THE MEXICAN CIRCUS
By Gloria Marthai
There was a time when elephants and prancing ponies paraded through cobbled village streets to announce the arrival of a circus. Today, pickups with loud speakers blare the news. Legendary and glitzy, the mystique of the circus has appealed to both simple and sophisticated societies for hundreds of years.
The recent beach encampment of a small “big top” for six days in San Pedro Tesistan was even more exciting because of its real proximity. The vehicles of modern nomads include trailers, cars, campers, pickups and flatbeds, and all encircle the main tent. The performing animals (such as a pair of caged African lions) graze along the perimeter. A Peruvian guanaco hastily tries to work up saliva to spit when someone draws near, while a gangly, long-limbed black monkey leaps from branch to branch.
Large extended families, descended from strong, proud generations of circus people, still caravan throughout Mexico to bring delight to even the most remote villages. Their diversity astounds, fascinates and mystifies.
There are five performances, none of which is repeated. The circus’s repertoire seems endless. Young kids peddle candied apples and cotton candy while the villagers anxiously await the fanfare that heralds the entrance of baton-twirling young women in sequined leotards.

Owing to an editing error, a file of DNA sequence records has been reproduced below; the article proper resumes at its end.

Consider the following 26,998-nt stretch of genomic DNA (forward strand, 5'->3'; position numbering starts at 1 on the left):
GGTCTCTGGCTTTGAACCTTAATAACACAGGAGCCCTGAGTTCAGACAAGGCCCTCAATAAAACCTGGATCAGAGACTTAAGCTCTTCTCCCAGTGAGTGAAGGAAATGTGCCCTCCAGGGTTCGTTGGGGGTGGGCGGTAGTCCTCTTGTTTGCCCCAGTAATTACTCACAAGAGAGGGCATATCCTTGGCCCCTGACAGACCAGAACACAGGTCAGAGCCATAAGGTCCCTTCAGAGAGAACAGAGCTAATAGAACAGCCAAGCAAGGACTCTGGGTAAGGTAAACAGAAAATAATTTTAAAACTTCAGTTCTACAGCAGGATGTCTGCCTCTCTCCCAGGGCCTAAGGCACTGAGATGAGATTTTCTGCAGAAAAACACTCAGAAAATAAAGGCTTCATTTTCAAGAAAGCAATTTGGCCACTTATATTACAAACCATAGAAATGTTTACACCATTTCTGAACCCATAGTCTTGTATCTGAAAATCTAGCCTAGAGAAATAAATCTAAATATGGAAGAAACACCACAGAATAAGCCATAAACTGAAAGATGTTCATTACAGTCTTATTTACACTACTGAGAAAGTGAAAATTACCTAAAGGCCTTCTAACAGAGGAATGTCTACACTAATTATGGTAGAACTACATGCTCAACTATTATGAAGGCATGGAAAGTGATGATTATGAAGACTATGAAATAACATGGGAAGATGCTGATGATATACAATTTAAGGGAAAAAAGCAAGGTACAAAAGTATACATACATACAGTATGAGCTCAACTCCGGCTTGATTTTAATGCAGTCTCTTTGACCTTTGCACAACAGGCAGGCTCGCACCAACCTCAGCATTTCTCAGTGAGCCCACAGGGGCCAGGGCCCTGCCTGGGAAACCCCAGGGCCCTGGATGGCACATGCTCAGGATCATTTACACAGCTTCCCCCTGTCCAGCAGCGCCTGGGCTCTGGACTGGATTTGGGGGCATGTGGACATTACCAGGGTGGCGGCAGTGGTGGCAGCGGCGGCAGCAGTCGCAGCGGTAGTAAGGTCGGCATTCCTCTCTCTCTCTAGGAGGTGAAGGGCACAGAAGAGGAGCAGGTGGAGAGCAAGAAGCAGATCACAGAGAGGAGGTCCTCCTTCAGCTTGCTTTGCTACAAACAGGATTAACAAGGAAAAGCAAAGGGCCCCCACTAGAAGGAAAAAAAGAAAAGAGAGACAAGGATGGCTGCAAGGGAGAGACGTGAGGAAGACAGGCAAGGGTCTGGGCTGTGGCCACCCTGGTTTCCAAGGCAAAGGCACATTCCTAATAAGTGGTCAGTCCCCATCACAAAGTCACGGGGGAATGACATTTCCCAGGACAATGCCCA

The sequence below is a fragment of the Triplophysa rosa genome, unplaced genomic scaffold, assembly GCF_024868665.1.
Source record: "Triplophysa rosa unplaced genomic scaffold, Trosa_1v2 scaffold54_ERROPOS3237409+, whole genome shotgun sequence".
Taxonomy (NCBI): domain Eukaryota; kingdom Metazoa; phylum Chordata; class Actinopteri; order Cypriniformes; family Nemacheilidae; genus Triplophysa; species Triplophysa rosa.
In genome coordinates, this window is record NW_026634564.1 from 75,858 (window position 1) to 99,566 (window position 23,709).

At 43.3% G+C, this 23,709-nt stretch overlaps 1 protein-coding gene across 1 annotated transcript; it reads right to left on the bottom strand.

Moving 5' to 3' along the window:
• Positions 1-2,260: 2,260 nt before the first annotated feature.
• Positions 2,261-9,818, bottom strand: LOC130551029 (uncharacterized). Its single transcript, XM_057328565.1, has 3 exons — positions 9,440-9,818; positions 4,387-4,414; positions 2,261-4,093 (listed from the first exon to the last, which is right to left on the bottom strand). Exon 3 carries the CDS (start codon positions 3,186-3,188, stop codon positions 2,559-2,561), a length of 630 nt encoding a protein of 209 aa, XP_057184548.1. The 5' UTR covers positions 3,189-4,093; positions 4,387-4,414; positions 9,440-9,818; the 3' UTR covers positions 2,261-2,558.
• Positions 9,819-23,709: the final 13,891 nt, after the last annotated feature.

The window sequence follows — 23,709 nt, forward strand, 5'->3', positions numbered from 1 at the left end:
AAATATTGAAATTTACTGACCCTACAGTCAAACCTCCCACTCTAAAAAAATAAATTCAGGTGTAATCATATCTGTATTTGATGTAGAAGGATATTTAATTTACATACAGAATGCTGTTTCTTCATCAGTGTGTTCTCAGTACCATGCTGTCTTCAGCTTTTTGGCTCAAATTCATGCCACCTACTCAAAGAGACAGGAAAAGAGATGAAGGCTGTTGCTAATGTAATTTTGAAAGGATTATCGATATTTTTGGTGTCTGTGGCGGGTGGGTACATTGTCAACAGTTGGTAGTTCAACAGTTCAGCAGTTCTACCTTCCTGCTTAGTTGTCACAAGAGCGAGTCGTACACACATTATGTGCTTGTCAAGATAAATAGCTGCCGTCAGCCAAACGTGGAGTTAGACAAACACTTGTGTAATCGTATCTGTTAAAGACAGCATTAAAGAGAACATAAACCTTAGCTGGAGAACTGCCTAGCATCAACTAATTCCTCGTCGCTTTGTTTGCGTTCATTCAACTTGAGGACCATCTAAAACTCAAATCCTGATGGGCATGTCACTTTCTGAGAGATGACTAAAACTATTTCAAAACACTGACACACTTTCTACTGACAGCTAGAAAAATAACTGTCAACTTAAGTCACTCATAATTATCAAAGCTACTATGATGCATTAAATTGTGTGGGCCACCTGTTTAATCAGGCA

Chiapas-born Cados Martinez, charismatic owner and manager of this circus is dark-skinned, with his long locks tied back in a pony tail. He speaks with passion about his family. His children and grandchildren perform, as does his wife, who while on her back with her legs up, twirls flaming torches with her feet. In the finale, the newest baby of the group, wrapped in a sequined blanket, makes a whirling debut.
Concentration is paramount to survival on the trapeze and high wire. Months earlier, when a traffic accident claimed the lives of two of the performers, the trapeze act went on that same night, as the brothers of the dead men laid aside their grief to make sure the show would go on.
However, for all their valor and unique talents, the circus performers live simple lives, replete with all the usual problems. The women wash and cook, raise children. TV antennas top each trailer. Everybody works at maintenance, animal care and training. In off-hours they practice their specialties in the big tent, which serves as the center of their temporary community. There they chatter and discuss and their trained poodles can simply be dogs.
But mounting costs now threaten these small traveling circuses. The lions alone consume 50 kilos of meat every day. The indomitable circus spirit, however, has prevailed for centuries, and hopefully it will continue to enthrall many generations to come. Long live the Mexican circus!